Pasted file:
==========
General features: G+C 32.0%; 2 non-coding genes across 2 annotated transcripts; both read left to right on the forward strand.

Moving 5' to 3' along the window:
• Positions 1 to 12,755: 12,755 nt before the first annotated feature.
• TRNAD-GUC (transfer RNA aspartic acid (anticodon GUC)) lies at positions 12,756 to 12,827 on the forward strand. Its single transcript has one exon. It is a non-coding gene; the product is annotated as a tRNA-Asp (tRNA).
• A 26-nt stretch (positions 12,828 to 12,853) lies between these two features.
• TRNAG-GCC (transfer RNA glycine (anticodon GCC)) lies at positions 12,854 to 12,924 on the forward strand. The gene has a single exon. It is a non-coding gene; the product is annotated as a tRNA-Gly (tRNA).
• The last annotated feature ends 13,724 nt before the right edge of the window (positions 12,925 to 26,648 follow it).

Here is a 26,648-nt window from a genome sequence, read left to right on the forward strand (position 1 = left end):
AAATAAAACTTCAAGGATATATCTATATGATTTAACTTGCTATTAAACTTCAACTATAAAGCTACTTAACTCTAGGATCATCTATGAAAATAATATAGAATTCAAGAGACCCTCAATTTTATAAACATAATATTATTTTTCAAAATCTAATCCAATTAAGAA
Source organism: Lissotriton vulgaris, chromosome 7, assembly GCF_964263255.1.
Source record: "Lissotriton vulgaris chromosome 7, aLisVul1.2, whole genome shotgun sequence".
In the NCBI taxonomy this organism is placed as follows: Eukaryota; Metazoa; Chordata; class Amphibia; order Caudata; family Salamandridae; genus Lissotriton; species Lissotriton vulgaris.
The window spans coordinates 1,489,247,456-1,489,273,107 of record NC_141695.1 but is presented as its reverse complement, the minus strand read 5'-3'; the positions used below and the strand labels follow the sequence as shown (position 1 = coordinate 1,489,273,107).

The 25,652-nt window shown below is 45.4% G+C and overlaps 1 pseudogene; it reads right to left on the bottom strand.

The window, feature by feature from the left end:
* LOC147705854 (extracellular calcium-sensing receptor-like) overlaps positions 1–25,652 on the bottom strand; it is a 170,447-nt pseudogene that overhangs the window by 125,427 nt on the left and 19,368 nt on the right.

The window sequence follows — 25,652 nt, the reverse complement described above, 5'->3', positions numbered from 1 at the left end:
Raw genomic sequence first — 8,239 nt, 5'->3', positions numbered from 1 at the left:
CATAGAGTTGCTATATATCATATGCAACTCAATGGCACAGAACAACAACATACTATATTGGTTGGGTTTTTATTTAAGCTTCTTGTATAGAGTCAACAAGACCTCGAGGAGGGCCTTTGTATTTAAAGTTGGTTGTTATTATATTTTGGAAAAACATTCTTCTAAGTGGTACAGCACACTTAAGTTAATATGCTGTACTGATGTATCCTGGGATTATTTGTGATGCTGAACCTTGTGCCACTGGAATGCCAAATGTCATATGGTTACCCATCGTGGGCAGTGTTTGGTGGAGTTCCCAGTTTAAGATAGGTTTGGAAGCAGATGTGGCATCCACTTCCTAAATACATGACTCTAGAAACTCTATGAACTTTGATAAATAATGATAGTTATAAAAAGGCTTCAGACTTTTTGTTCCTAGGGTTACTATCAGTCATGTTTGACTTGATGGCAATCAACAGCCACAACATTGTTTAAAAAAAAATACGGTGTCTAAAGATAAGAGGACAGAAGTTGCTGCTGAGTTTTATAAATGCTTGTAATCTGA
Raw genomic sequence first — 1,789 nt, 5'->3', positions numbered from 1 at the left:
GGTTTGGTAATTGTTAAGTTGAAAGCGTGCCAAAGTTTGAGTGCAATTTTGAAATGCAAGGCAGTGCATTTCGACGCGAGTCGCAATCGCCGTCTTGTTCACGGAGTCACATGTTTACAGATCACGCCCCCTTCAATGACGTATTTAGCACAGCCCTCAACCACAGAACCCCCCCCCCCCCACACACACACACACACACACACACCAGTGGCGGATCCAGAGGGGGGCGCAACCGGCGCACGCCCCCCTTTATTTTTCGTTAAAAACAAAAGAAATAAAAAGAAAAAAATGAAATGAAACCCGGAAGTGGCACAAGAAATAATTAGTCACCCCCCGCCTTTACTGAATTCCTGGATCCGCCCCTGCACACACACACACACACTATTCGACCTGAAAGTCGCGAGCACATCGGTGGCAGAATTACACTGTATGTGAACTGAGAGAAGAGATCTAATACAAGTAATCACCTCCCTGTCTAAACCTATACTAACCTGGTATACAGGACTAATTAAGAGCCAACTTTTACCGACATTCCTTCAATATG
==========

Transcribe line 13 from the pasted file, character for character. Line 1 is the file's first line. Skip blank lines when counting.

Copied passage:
The window spans coordinates 1,489,247,456-1,489,273,107 of record NC_141695.1 but is presented as its reverse complement, the minus strand read 5'-3'; the positions used below and the strand labels follow the sequence as shown (position 1 = coordinate 1,489,273,107).